Salmonella Sleuthing: It’s Not All Bad by Janice Taylor, Life & Wellness Coach, 50-pound big-time-loser, eternal optimist
With all this talk of toxic and noxious tomatoes and jalapeno peppers, as well as Salmonella poisoning, this Beliefnet blogger, determined to unearth something good about Salmonella, did a bit of salmonella sleuthing.
Salmonella is a bacteria. It enters our digestive tract via contaminated food and can cause severe food poisoning. The infection from the bacteria is called Salmonellosis. Hospitalization may be required, depending on the level of dehydration or the very nasty side effects (i.e., diarrhea, fever, abdominal cramps), which bacteria is known to cause.
Salmonellosis symptoms start within 12 to 72 hours from transmission of the bacteria, Salmonella. The symptoms hang in for 4 to 7 days. The good news is that most people recover without any treatment. The folks who end up in the hospital are primarily admitted due to severe and uncontrollable diarrhea.
It gets uglier! For those unfortunate souls, there is a risk that the Salmonellosis may spread from the intestines into the bloodstream or to other parts of the body, which can ultimately lead to death.
To avoid death, these high-risk patients are given antibiotics. (Thumbs up to scientists who brought us antibiotics!)
Something Good about Salmonella
Salmonella bacteria can go where no chemotherapy has gone before. It travels deep into cancerous tumors where conventional chemotherapy can’t reach.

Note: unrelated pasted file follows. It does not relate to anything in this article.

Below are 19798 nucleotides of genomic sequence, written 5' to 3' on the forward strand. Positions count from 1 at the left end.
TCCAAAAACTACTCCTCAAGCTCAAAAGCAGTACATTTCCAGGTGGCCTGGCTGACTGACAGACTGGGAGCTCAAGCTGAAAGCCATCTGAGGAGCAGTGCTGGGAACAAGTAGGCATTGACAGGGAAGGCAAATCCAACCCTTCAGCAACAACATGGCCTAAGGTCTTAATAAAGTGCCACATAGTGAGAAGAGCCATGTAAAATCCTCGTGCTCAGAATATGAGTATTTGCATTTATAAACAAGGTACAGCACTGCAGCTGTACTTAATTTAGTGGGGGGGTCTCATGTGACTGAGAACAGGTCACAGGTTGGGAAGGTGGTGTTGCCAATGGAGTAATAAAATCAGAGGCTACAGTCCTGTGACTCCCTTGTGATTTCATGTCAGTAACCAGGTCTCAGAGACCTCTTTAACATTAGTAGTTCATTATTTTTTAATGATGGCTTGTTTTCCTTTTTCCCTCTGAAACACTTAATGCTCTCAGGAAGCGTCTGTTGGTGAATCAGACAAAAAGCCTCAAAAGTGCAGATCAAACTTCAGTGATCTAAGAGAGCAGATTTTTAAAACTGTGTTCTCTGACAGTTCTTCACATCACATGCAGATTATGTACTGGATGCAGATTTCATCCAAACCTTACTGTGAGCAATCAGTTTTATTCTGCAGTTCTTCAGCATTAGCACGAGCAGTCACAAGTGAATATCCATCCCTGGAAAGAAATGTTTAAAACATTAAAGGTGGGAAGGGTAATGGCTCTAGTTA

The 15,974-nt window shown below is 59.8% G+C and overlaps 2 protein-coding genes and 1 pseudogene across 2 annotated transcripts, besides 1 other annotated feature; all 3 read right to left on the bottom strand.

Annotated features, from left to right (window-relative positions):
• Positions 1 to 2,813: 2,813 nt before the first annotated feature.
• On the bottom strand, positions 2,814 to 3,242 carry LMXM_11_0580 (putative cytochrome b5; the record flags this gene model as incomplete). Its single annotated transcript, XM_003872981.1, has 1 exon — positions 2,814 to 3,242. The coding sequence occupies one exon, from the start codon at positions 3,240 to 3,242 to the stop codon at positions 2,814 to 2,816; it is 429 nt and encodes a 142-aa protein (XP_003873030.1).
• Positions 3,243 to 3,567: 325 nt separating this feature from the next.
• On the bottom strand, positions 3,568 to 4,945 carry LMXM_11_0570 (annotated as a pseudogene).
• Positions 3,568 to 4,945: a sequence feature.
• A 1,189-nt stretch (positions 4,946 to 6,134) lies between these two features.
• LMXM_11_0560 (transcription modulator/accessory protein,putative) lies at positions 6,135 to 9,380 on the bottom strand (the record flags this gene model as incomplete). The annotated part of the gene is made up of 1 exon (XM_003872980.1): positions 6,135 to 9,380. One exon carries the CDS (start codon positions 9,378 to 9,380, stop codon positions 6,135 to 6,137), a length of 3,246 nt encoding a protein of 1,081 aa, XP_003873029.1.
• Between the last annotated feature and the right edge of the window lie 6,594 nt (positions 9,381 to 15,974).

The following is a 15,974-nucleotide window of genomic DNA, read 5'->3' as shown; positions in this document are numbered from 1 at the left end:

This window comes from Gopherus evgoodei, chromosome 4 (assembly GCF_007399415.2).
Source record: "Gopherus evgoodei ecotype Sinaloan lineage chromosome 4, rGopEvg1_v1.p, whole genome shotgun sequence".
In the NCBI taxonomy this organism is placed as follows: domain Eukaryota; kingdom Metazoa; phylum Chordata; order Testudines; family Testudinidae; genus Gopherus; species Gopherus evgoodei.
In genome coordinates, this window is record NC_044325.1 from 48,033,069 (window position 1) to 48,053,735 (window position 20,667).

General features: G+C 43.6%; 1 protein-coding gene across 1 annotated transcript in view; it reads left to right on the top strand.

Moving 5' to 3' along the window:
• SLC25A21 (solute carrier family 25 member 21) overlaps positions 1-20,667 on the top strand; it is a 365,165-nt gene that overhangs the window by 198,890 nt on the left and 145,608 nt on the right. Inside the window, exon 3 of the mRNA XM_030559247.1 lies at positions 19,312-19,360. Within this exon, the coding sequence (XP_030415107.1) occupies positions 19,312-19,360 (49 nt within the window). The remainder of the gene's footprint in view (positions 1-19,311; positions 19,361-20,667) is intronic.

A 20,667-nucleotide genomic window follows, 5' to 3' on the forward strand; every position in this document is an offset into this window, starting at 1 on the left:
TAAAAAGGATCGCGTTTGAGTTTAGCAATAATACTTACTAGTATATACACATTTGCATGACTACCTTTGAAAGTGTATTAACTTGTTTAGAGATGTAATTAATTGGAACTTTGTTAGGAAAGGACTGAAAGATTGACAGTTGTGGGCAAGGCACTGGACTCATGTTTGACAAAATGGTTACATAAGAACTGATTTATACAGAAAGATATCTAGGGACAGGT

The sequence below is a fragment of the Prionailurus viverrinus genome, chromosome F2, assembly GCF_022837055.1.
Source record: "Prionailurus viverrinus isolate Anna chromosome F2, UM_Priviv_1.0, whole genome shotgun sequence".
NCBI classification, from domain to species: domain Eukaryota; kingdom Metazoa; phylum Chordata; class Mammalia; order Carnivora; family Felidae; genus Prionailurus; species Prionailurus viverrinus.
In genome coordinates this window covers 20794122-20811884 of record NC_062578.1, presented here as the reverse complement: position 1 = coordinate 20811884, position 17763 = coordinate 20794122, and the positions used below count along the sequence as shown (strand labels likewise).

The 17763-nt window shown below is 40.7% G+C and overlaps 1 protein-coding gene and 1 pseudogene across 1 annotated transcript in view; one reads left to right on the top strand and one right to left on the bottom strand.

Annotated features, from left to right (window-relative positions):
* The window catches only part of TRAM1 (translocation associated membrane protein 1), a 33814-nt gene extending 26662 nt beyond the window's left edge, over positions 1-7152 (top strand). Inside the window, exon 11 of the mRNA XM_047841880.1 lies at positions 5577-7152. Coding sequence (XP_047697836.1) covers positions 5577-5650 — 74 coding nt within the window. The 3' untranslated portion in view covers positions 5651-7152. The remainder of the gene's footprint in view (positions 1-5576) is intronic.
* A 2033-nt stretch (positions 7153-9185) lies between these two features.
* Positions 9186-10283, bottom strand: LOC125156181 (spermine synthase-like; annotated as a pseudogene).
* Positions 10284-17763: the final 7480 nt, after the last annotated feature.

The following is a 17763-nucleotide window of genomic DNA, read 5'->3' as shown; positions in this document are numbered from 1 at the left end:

The National Institutes of Health recently awarded Neil Forbes of the University of Massachusetts Amherst a four-year grant of more than $1 million for the specific intent to research killing cancer tumors with Salmonella bacteria.
Forbes has programmed the Salmonella to release a drug that triggers a receptor in cancer cells to kill themselves. He calls it the “death receptor.”
“When we get the Salmonella bacteria into the part of the tumor where we want them to be, we’ve programmed them to go ape,” says Forbes. “We have the bacteria release a drug to trigger a receptor in cancer cells called the “death receptor,” which induces cancer cells to kill themselves. We’ve already done this in the lab. We’ve done this successfully in cancerous mice, and it dramatically increases their survival rate.
“It sounds like science fiction, doesn’t it?” Forbes continues “But Salmonella are little robots that can swim wherever they want. They have propellers in the form of flagella, they have sensors to tell them where they are going and they are also little chemical factories. What we do as engineers is to control where they go, what chemical we want them to make, and when they make it.”
Forbes’ work may well change the chemotherapy landscape into one that is more specific, effective and easier on the patient!
Bottom Line: Let’s keep Salmonella in the laboratory!
Spread the optimistic word, NOT the icing,
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” . . . . kooky genius ~ see if her idiosyncratic diet plan will work for you.” ~ O, The Oprah Magazine